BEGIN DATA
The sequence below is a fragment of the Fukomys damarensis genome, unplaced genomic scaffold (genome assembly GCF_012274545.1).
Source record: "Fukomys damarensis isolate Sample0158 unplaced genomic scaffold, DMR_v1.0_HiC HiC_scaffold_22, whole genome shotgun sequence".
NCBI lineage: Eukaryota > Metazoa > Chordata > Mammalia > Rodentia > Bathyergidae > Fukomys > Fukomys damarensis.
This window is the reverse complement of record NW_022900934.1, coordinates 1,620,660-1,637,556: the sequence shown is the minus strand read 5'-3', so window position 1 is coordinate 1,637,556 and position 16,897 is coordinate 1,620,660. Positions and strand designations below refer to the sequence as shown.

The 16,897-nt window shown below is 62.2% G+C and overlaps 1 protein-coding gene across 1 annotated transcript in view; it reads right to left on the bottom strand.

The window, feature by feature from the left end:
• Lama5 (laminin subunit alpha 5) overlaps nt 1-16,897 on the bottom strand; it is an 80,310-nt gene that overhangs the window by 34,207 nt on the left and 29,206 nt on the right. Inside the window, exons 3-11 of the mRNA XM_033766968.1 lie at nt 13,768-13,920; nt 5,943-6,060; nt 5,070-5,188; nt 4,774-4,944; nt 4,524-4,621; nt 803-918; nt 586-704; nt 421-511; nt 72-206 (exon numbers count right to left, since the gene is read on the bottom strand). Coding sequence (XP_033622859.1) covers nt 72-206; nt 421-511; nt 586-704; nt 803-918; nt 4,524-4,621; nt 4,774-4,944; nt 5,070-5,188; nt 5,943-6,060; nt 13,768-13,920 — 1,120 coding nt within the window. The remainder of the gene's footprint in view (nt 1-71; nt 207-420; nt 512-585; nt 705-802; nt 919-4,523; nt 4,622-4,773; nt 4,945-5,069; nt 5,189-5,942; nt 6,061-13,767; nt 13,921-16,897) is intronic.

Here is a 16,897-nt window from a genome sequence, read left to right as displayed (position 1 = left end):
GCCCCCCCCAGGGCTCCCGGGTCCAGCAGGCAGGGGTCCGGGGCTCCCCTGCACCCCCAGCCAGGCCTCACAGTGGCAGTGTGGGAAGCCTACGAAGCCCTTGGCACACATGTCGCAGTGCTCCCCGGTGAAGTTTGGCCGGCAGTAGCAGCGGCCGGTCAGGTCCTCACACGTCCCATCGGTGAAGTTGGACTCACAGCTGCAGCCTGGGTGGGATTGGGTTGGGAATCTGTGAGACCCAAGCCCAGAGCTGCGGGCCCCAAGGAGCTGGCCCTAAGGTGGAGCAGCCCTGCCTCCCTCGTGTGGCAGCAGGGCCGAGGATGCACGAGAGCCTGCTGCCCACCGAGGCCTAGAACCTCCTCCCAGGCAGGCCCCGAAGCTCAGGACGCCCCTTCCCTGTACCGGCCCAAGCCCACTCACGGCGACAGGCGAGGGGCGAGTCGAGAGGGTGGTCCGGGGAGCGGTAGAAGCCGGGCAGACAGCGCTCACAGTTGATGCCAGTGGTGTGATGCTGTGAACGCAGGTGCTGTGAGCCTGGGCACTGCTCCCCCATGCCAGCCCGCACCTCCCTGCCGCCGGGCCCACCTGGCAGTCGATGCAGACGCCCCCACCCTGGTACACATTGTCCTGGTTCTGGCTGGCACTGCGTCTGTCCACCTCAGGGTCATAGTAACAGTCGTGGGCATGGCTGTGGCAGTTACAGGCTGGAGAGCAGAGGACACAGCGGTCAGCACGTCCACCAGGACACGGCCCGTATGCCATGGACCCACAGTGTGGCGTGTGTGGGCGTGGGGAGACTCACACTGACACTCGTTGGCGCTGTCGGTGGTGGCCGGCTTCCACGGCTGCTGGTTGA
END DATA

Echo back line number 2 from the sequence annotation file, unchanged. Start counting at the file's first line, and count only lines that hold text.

Source record: "Fukomys damarensis isolate Sample0158 unplaced genomic scaffold, DMR_v1.0_HiC HiC_scaffold_22, whole genome shotgun sequence".